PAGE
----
Static routes are a very common necessity once your networks become even a little complex. Whether you need to route specific traffic over a VPN or setup specific test addresses for IPMP failover, static routes are indispensable.
For many years the “correct” way of configuring static routes in Solaris has been to create an init.d script which ran the ‘route add’ commands.
As of Solaris 10 11/06, a more reasonable approach has been implemented. The ‘route’ command has a new option ‘-p’.
Make changes to the network route tables persistent across system restarts. The operation is applied to the network routing tables first and, if successful, is then applied to the list of saved routes used at system startup. In determining whether an operation was successful, a failure to add a route that already exists or to delete a route that is not in the routing table is ignored. Particular care should be taken when using host or network names in persistent routes, as network-based name resolution services are not available at the time routes are added at startup.
Now you may be asking “Where is my configuration file?” The route command currently stores your static routes in the file /etc/inet/static_routes but this has been declared volatile. Sun is not promising to keep these configurations in that file or in the same format from release to release.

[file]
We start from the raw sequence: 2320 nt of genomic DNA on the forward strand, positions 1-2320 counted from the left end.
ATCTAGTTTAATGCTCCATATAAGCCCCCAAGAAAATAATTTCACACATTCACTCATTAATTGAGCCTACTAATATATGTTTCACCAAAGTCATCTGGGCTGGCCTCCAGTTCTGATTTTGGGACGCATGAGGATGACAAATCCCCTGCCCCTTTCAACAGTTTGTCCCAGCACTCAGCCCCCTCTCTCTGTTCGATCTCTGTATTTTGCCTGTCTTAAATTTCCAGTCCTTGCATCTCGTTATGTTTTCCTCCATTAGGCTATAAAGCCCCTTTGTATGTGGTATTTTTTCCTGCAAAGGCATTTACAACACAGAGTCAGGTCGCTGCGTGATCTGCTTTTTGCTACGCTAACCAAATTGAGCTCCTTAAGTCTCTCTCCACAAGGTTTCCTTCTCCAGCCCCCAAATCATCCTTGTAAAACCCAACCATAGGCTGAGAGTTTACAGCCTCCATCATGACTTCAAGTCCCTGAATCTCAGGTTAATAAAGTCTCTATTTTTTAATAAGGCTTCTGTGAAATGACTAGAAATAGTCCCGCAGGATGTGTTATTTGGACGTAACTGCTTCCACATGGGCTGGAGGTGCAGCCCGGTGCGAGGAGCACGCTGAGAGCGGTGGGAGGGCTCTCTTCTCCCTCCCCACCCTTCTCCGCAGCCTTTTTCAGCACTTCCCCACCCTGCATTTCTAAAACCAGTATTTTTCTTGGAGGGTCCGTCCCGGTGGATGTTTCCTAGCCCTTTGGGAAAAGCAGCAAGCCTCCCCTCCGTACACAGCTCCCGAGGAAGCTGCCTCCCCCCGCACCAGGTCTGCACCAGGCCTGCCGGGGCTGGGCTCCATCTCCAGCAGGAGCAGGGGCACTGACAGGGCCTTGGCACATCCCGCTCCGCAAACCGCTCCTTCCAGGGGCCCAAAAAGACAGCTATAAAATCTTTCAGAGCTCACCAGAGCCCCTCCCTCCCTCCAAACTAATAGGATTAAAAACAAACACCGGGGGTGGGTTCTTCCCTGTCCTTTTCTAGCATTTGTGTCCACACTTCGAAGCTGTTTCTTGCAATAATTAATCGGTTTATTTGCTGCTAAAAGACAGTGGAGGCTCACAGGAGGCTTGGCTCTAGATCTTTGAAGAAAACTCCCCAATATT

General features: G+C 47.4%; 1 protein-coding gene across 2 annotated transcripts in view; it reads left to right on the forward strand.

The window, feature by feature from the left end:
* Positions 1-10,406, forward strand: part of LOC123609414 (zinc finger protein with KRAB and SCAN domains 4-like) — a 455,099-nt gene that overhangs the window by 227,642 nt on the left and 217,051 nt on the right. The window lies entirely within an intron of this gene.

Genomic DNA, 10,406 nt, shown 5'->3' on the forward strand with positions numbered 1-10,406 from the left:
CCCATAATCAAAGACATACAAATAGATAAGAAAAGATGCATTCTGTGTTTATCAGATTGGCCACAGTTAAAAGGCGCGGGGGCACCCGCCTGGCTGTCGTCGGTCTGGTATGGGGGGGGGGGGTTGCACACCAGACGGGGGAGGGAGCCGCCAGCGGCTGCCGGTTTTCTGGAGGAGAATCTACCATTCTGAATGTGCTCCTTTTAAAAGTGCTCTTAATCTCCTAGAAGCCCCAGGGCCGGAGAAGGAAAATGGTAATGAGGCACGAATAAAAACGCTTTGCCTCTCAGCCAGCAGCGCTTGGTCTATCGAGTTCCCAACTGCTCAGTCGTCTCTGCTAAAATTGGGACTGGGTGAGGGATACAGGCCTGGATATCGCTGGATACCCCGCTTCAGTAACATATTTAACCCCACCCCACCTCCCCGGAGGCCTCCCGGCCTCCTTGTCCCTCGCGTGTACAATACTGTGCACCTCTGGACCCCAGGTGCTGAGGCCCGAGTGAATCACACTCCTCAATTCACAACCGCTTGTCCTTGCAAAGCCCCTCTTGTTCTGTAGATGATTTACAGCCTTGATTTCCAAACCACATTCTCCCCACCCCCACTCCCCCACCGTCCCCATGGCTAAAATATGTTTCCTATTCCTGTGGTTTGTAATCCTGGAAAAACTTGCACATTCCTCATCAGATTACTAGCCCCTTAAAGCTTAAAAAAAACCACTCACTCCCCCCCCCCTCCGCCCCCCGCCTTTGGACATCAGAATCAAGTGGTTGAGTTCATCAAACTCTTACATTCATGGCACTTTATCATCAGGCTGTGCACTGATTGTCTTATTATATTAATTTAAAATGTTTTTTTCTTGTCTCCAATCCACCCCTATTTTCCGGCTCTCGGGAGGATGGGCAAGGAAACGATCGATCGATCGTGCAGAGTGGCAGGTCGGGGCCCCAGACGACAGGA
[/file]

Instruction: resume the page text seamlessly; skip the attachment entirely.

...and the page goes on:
I personally am not happy with Sun’s general move to administrative utilities for configuration as opposed to configuration files. I agree that utilities are useful. They ensure correct syntax, etc. but I want the ability to configure a system on the file system level as well. Otherwise I loose the ability to keep a system’s configuration files in version control. I loose the ability to deploy a system by transferring the appropriate files (ala scp, cfengine, puppet, home grown script, etc.) I prefer something along the lines of crontab where the syntax is checked but the configuration itself is a file in userspace.
Still, a standard method for configuring static routes is welcome in place of creating init scripts, especially with SMF services phasing out init scripts altogether.